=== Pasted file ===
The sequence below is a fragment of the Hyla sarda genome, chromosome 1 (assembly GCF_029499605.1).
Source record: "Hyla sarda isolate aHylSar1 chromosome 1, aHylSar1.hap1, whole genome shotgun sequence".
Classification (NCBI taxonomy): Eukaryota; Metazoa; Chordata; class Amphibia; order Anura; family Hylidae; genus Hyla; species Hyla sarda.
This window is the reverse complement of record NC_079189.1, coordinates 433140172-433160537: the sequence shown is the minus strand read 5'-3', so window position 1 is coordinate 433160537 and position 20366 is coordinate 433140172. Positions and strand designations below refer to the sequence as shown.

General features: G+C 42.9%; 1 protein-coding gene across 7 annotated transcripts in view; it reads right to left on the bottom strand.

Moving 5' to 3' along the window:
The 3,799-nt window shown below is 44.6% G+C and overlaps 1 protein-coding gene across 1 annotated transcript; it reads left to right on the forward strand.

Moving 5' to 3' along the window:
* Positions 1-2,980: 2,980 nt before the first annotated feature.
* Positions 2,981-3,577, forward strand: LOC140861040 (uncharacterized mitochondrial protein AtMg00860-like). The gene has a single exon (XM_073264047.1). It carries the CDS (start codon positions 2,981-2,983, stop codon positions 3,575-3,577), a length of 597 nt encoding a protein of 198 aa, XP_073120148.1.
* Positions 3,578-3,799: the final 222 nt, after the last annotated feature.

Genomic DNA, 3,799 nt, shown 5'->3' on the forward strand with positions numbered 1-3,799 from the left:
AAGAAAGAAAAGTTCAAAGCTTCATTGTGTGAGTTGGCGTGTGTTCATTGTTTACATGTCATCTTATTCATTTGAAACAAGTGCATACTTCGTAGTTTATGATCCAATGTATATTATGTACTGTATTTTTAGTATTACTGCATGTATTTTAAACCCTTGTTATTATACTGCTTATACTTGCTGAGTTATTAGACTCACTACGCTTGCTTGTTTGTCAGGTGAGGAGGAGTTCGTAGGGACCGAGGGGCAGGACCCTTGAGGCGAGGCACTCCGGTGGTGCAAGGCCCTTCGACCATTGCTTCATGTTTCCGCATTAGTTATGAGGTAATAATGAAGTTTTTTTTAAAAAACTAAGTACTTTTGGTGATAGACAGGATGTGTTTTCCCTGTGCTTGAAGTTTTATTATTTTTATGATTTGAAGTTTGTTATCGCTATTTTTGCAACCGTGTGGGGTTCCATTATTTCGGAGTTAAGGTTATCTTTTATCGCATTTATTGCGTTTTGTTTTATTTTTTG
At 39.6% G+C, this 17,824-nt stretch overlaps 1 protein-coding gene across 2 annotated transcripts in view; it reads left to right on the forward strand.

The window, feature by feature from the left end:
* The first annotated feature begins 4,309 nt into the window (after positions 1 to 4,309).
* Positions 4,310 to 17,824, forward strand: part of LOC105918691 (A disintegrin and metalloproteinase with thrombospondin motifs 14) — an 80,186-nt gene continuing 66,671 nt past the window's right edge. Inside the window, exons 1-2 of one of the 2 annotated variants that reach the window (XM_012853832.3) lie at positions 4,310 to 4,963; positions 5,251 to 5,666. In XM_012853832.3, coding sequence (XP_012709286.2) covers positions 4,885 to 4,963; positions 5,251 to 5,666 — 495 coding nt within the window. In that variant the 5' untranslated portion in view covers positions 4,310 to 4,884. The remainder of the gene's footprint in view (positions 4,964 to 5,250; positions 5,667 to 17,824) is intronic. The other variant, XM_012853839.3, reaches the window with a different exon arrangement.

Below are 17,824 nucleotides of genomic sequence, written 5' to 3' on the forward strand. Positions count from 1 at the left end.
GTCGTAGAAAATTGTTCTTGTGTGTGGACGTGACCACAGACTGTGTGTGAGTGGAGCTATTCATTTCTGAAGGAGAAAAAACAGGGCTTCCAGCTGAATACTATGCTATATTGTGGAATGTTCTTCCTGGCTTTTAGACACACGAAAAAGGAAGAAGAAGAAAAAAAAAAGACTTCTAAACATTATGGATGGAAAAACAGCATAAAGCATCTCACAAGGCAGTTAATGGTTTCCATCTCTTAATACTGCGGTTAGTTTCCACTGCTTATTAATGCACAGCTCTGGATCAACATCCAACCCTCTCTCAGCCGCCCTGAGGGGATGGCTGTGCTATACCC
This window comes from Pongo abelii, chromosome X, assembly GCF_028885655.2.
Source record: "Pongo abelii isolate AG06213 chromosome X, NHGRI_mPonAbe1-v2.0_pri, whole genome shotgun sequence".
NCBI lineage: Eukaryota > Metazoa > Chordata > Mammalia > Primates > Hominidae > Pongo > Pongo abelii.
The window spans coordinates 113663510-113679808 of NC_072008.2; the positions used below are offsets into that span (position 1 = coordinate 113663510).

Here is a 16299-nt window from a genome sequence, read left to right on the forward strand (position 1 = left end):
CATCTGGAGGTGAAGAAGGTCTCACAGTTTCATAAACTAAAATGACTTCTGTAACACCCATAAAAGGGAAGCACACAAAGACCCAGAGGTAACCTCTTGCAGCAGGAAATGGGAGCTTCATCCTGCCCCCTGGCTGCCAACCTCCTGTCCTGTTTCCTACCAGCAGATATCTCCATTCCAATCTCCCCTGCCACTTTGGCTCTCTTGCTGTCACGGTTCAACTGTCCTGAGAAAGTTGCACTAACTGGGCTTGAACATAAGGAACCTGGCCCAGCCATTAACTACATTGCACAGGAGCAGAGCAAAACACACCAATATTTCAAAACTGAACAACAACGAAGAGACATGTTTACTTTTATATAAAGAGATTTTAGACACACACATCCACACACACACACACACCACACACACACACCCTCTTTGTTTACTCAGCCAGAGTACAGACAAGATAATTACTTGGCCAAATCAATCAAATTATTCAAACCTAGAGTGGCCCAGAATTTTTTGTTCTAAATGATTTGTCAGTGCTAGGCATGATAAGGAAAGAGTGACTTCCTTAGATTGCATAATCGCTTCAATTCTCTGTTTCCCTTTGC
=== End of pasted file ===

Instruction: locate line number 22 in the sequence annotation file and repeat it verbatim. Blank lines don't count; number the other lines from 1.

NCBI lineage: Eukaryota > Metazoa > Chordata > Mammalia > Primates > Hominidae > Pongo > Pongo abelii.